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Establishing Our Cost-Basis in a Multi-Step Managed Trade

Covered call writing calculations are meaningful only when the correct stats are entered into our formulas (calculators). The cost-basis of a managed trade can be confusing as stock and option values are changing with each step of the trade series. In July 2020, Steve shared with me a series of trades he executed with KraneShares CSI China Internet (NYSE: KWEB). The sequence of trades involved opening a covered call position, rolling out-and-up and finally the mid-contract unwind exit strategy where both legs of the trade were closed. This article will explain the cost-basis that should be used to make the calculations most useful to our trade decisions and evaluations.


Steve’s trades with KWEB

  • 6/08/2020: Buy 200 shares of KWEB on at $56.50
  • 6/8/2020: Sell-to-open (STO) $56.00 strike at $1.65 for the 06/19/20 expiration
  • 6/19/2020: KWEB went up to $61.00 on expiration Friday
  • 6/19/2020:  Rolled-out-and-up
  • 6/19/2020: Buy-to-close (BTC) the $56.00 strike at $5.90
  • 6/19/2020: STO the $61.00 7/19/20 expiration at $2.90
  • 7/06/2020: BTC the $61.00 strike at $6.95 as the stock was at $67.64
  • 7/6/2020: Sell the stock @ $67.64


KWEB: Initial covered call writing calculations (6/8/2020)


KWEB: Initial Calculations with the Multiple Tab of the Ellman Calculator

The trade was established with a 2.1% initial time-value return with 0.9% downside protection of that time-value profit. The cost-basis for this leg of the trade series was $56.00 after deducting the intrinsic-value component of the $1.65 premium from share purchase price.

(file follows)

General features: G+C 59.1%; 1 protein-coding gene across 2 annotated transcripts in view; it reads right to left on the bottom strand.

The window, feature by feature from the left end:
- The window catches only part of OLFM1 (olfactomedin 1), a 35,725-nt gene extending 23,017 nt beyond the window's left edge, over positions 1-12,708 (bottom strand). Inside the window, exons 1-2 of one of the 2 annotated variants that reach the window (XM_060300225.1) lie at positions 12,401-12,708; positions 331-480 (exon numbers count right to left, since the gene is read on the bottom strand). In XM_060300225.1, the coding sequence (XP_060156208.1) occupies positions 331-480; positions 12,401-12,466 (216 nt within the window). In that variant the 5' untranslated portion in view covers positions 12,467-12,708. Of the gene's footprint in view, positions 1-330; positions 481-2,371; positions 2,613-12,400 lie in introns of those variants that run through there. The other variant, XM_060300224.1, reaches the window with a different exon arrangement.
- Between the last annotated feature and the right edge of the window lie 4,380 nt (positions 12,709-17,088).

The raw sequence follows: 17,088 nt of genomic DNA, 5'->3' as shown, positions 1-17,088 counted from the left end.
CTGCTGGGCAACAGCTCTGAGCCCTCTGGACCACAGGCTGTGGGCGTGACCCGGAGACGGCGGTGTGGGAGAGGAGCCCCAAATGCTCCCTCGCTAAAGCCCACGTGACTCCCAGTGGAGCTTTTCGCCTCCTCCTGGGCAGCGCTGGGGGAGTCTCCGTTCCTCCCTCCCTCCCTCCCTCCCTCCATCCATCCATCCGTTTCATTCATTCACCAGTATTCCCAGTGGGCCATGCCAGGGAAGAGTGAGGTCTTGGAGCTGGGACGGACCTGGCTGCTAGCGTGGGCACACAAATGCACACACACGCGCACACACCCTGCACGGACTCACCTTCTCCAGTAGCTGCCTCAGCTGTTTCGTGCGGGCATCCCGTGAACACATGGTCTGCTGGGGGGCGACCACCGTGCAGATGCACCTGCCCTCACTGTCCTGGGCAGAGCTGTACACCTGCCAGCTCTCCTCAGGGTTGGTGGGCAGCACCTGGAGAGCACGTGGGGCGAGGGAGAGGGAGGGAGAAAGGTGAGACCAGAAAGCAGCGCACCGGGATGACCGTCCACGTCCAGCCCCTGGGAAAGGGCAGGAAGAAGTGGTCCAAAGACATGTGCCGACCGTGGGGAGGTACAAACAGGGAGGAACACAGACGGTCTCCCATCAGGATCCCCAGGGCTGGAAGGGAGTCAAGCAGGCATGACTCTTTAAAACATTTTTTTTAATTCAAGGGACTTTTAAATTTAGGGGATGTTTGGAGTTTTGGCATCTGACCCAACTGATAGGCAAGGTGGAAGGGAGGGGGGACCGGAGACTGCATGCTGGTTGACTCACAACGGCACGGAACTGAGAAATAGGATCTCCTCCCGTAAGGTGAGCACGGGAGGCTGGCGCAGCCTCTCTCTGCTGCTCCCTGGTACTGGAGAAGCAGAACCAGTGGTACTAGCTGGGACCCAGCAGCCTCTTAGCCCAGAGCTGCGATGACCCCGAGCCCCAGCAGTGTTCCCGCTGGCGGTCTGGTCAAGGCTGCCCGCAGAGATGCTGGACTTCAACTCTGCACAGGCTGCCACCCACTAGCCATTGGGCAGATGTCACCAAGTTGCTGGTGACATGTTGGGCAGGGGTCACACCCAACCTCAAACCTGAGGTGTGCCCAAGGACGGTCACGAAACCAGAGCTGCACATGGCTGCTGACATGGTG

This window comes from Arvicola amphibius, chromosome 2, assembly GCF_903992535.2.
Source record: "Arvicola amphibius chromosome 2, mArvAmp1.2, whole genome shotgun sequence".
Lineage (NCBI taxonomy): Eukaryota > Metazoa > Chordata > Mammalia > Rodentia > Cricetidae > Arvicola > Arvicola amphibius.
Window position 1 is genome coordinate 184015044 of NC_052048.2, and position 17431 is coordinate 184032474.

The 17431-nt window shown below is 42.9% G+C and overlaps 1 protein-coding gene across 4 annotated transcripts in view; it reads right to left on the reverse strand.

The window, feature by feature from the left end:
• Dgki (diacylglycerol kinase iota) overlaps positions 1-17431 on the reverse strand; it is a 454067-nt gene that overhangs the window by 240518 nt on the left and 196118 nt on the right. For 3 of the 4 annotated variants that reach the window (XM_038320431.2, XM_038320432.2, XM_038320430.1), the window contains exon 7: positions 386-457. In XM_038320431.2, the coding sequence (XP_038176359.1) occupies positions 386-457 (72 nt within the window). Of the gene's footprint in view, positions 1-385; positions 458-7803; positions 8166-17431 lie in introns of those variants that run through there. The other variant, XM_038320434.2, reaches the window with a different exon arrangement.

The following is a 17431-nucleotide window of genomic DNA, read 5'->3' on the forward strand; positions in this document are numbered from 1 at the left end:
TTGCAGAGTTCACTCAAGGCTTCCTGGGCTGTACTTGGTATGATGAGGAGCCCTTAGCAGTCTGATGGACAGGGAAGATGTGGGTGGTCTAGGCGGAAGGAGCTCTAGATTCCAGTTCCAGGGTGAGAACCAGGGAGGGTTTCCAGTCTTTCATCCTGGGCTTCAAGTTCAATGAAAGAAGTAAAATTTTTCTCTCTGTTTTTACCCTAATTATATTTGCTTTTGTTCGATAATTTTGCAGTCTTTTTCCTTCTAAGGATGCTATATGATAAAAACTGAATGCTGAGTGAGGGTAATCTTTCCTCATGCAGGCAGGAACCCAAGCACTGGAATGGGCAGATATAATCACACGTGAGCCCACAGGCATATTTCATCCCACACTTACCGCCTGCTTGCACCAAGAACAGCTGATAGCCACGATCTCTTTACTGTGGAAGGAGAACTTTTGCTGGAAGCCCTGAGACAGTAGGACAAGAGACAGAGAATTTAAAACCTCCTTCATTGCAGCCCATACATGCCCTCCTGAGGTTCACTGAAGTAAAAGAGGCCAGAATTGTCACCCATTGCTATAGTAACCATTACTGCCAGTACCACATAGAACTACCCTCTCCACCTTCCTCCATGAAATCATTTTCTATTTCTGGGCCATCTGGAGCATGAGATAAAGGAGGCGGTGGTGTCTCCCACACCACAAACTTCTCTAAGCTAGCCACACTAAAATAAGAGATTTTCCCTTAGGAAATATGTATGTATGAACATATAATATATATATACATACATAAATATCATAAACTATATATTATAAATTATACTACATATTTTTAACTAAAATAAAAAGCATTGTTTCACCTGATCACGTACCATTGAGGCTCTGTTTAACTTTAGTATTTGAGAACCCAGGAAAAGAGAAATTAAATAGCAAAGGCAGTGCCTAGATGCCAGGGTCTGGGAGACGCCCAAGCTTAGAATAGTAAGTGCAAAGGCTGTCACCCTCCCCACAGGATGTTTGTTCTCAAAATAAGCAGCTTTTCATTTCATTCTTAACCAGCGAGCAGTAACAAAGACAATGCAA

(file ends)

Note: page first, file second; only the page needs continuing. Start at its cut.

KWEB: Rolling-out-and-up calculations (6/19/2020)


KWEB: Rolling Calculations with the “What Now” Tab of the Ellman Calculator


Factoring in the bought-up value of KWEB (shares worth $56.00 with the $56.00 strike in place, are now worth $61.00), the initial 1-month return is 3.57%. The cost basis for this leg of the trade remains at $56.00 because that is what our shares are practically worth as the rolling-out-and-up exit strategy was initiated. 


KWEB: Mid-contract unwind exit strategy (closing both legs of the trade on 7/6/2020): Total return from 6/8/2020 to 7/6/2020

Stock position: +$11.14 ($67.64 – $56.50)

Option position: -$8.30 (+$1.65 – $5.90 +$2.90 – $6.95)

Net position: +$2.84 ($11.14 – $8.30)

1-month total trade return: $2.84/$56.50 = +5.03%


After calculations credits and debits, we divide by our initial investment of $56.50 per share to determine our overall return result. When calculating taxes, if trading in non-sheltered accounts, different stats are used. The ones utilized in the BCI methodology are based on allowing us to make the best trade decisions at any given point in time.



Option-selling calculations allow us to make the best trading decisions every step of the way. Should we roll-out or allow assignment? The cost-basis should be the value of the stock at that point in time. The Elite-Plus Calculator will go a long way in assisting with these decisions.


For more information on managing our trades, see the exit strategy sections in the following educational products:





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About Alan Ellman

Alan Ellman loves options trading so much he has written four top selling books on the topic of selling covered calls, one about put-selling and a sixth book about long-term investing. Alan is a national speaker for The Money Show, The Stock Traders Expo and the American Association of Individual Investors. He also writes financial columns for both US and International publications along with his own award-winning blog.. He is a retired dentist, a personal fitness trainer, successful real estate investor, but he is known mostly for his practical and successful stock option strategies.